Democratic presidential candidate Bernie Sanders addressed a packed house March 4 at the Grand Valley State University Fieldhouse. He spoke of income inequality, the broken criminal justice system, campaign finance, and healthcare for all.
“What this campaign is about is something fairly radical in American politics. And that is, telling the truth,” the self-described socialist Vermont senator told a crowd erupting in cheers.
“Sometimes when we talk about the truth, and sometimes when we treat people as intelligent human beings, it means that we have to discuss issues that are not necessarily pleasant, but we have to deal with reality if we want to go forward,” Sanders said.
The 74-year-old Democratic hopeful is campaigning against unchecked money from corporate donors influencing American politics. Many Americans feel the U.S. Supreme Court’s ruling in Citizens United has diluted their voice in the political process. Citizens United changed campaign finance rules to allow unlimited money from individuals and corporations and the creation of Super PACs
“American democracy today is under assault, in fact right now we have a corrupt campaign finance system that is undermining democracy,” Sanders said.
This is in line with Sanders campaign model of not accepting money from corporate donors or having a Super PAC. His campaign raised a staggering amount of approximately $20 million in January almost entirely from individual online donors averaging $27 per donor.
On the criminal justice system, Sanders told the crowd “every person in this room, every person in America, should be ashamed that in this country we have more people in jail than any other country on earth.”
The campaign’s main focus since the beginning is income inequality.
“Many American’s work two or three jobs, and yet all the new income and wealth is going to the top 1 percent. Get ready for a radical idea,” he said as the crowd erupted in anticipation. “Together we are going to create an economy that works for all Americans, not just the 1 percent.”
Sanders also supports tuition-free college like many European countries.
“Today in many respects, a college degree is the equivalent of what a high school degree was 50 years ago,” Sanders said. “What our job now is when we talk about public education, is to make sure that public colleges and universities now are tuition-free.”
Sanders believes the American healthcare system, even with Obamacare, doesn’t do American citizens justice and advocates expansion of the Medicaid system to cover all Americans.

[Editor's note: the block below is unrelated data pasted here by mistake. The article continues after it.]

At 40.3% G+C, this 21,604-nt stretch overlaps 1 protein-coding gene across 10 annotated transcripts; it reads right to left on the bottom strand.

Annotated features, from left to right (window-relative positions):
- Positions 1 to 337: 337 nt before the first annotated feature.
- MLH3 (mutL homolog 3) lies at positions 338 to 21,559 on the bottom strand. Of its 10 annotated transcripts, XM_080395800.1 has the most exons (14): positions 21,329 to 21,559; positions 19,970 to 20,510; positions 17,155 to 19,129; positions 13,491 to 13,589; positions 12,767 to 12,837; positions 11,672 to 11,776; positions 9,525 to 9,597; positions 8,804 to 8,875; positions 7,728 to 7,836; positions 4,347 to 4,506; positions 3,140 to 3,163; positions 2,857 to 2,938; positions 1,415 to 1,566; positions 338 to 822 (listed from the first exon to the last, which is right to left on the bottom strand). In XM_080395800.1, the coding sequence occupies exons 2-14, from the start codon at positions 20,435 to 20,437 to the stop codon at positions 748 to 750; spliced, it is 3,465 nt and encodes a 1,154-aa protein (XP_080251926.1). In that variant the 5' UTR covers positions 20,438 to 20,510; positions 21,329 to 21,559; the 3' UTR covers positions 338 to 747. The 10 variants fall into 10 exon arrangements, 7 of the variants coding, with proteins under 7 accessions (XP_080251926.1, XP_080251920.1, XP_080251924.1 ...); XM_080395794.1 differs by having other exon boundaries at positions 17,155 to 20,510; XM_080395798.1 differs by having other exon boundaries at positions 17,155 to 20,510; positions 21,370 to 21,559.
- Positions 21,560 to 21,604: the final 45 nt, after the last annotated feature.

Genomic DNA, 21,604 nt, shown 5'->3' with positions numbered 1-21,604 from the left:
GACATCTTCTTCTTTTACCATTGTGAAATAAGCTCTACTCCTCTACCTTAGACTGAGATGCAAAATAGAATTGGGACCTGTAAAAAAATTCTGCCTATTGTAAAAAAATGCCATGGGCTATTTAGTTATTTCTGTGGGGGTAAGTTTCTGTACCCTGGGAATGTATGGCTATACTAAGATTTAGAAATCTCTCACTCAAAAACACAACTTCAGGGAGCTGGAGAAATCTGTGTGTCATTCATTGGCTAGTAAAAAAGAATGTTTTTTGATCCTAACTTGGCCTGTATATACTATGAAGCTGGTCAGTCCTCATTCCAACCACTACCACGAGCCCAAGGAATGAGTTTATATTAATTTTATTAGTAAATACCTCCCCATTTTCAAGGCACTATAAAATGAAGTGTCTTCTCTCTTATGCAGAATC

“Despite the good things of the ACA (Affordable Care Act), 29 million people today have no health insurance,” Sanders said. “Millions of Americans and people in this room are underinsured with high deductibles and co-pays. And we pay by far… the highest prices for prescription drugs.”
Borrowing a theme from Hillary Clinton’s Super Tuesday speech, Sanders tried to contrast his approach with that of his Republican opponents.
“The vast majority of the American people no matter what our race, our religion, where we come from, understand that love trumps hatred.”
Grand Rapids resident Holly Blanchard, 43, is a confirmed Sanders voter in the Michigan Primary this Tuesday. It’s her first time being involved in a political campaign.
“I believe Bernie is the right choice for America,” Blanchard said. “I want to see the standard of living raised for every American. I believe this is the right direction for the country. I want to have access to health care. I don’t feel like the (current) system is a sustainable model… Something needs to change.”
Ashton Bart, 21, of Goodrich, Michigan, was one of the young people who filled the arena at GVSU.
“I think it’s cool for him to come to the small town of Allendale,” Bart said. “I feel like he’s a candidate advocating for the people.”
Sanders has been surviving on the youth vote since Iowa, where he topped Hillary Clinton by 70 percent in the younger demographic.
Cindy Karston, of Grand Rapids, brought her granddaughter to the rally.
“It’s been a long time since I’ve attended a political rally,” Karston said. “Just the experience is a great way to introduce our granddaughter to the political process.”
“Get off your butt and go vote because I can’t,” stated their granddaughter.